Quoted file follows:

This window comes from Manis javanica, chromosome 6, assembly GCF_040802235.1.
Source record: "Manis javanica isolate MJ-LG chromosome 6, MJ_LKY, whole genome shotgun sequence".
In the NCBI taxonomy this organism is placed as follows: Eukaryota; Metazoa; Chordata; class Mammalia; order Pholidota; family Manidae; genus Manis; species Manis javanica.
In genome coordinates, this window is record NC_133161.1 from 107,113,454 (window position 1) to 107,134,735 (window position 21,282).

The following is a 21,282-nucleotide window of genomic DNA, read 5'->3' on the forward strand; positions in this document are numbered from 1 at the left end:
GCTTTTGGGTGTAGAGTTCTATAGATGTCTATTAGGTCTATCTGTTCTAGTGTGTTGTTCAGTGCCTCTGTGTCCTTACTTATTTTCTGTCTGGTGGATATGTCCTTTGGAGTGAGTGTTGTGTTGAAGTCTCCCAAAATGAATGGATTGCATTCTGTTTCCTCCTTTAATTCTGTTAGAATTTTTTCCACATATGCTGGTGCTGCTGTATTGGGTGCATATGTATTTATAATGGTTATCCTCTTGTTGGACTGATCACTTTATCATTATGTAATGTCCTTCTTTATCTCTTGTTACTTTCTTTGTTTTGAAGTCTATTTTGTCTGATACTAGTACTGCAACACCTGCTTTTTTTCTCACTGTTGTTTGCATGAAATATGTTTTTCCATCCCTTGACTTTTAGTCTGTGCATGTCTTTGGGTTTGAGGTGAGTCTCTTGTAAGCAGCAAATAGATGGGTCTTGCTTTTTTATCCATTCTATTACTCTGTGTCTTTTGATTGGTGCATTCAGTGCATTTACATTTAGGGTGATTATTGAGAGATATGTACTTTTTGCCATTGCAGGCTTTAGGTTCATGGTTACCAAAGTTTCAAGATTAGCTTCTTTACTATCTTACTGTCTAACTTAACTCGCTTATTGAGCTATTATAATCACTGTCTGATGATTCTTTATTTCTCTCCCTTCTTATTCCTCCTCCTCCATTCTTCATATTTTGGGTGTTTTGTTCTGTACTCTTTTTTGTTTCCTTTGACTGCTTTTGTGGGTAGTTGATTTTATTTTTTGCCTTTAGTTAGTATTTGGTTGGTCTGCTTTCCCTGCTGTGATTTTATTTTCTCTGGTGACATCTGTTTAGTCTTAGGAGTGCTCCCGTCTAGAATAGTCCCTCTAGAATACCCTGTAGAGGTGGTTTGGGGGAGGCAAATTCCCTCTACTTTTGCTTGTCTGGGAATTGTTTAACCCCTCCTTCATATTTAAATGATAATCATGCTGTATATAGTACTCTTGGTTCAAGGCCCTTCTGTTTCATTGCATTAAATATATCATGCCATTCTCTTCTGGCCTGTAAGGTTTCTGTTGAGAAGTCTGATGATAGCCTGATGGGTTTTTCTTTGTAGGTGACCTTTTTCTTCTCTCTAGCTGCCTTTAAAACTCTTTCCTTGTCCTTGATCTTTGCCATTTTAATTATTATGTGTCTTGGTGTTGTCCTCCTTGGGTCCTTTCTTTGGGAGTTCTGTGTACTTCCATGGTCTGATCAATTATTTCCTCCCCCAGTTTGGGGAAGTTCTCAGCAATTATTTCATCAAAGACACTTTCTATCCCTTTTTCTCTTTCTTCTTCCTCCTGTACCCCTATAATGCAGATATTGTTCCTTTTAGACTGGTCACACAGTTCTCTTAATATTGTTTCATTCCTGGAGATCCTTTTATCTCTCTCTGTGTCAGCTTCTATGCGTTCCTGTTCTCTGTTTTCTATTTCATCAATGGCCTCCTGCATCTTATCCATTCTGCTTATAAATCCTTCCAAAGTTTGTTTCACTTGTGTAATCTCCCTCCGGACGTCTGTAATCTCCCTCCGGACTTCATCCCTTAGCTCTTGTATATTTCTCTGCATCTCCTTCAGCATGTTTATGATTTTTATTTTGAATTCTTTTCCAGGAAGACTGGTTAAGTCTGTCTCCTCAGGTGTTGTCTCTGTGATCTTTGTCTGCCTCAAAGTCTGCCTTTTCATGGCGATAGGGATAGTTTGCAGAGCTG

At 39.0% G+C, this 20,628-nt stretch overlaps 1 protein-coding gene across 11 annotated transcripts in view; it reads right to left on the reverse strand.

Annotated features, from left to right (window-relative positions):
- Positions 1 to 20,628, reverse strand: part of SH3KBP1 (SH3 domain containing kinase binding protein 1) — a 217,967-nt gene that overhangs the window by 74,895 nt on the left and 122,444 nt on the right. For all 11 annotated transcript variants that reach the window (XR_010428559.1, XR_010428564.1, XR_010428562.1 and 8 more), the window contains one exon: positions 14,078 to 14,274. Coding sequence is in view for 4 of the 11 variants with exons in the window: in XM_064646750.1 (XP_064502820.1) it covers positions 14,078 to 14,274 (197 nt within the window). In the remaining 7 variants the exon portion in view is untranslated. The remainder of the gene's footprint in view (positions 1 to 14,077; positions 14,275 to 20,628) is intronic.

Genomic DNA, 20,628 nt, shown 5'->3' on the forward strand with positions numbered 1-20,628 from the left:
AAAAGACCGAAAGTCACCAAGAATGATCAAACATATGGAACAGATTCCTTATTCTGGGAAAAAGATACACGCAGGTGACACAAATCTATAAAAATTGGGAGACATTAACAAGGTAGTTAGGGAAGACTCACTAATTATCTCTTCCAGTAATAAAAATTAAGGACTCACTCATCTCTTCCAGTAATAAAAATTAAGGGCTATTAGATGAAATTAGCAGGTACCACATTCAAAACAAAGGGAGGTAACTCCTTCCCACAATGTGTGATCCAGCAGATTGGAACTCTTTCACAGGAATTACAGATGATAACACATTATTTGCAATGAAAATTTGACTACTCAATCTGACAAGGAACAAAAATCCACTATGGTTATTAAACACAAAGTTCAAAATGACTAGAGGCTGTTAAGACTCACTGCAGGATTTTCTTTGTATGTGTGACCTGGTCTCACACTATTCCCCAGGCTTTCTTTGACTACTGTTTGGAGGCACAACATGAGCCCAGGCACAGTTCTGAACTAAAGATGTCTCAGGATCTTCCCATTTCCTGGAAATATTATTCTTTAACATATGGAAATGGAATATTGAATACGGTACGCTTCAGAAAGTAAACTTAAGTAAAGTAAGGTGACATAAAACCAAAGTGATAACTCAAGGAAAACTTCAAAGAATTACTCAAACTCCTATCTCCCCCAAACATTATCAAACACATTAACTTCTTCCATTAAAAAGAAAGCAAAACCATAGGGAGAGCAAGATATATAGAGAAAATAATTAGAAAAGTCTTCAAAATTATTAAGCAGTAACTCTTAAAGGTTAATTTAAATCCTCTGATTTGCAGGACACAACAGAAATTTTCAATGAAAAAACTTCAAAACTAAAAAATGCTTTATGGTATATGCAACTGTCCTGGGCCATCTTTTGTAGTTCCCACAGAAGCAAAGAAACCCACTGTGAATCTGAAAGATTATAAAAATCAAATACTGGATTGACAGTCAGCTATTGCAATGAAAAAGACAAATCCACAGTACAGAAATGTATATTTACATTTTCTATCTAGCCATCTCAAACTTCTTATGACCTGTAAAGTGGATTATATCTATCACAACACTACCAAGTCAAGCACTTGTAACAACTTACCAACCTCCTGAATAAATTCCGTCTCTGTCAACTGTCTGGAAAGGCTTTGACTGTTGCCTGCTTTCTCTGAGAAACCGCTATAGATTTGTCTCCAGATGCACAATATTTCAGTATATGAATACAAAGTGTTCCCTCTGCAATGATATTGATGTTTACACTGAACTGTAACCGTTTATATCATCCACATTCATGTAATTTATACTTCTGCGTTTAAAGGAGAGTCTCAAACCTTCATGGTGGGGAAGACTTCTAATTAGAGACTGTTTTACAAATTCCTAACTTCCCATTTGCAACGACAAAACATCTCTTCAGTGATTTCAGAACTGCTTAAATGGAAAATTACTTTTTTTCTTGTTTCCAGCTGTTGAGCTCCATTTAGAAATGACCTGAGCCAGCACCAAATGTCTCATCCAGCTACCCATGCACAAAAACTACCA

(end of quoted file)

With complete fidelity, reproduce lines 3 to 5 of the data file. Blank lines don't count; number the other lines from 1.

In the NCBI taxonomy this organism is placed as follows: Eukaryota; Metazoa; Chordata; class Mammalia; order Pholidota; family Manidae; genus Manis; species Manis javanica.
In genome coordinates, this window is record NC_133161.1 from 107,113,454 (window position 1) to 107,134,735 (window position 21,282).

The following is a 21,282-nucleotide window of genomic DNA, read 5'->3' on the forward strand; positions in this document are numbered from 1 at the left end: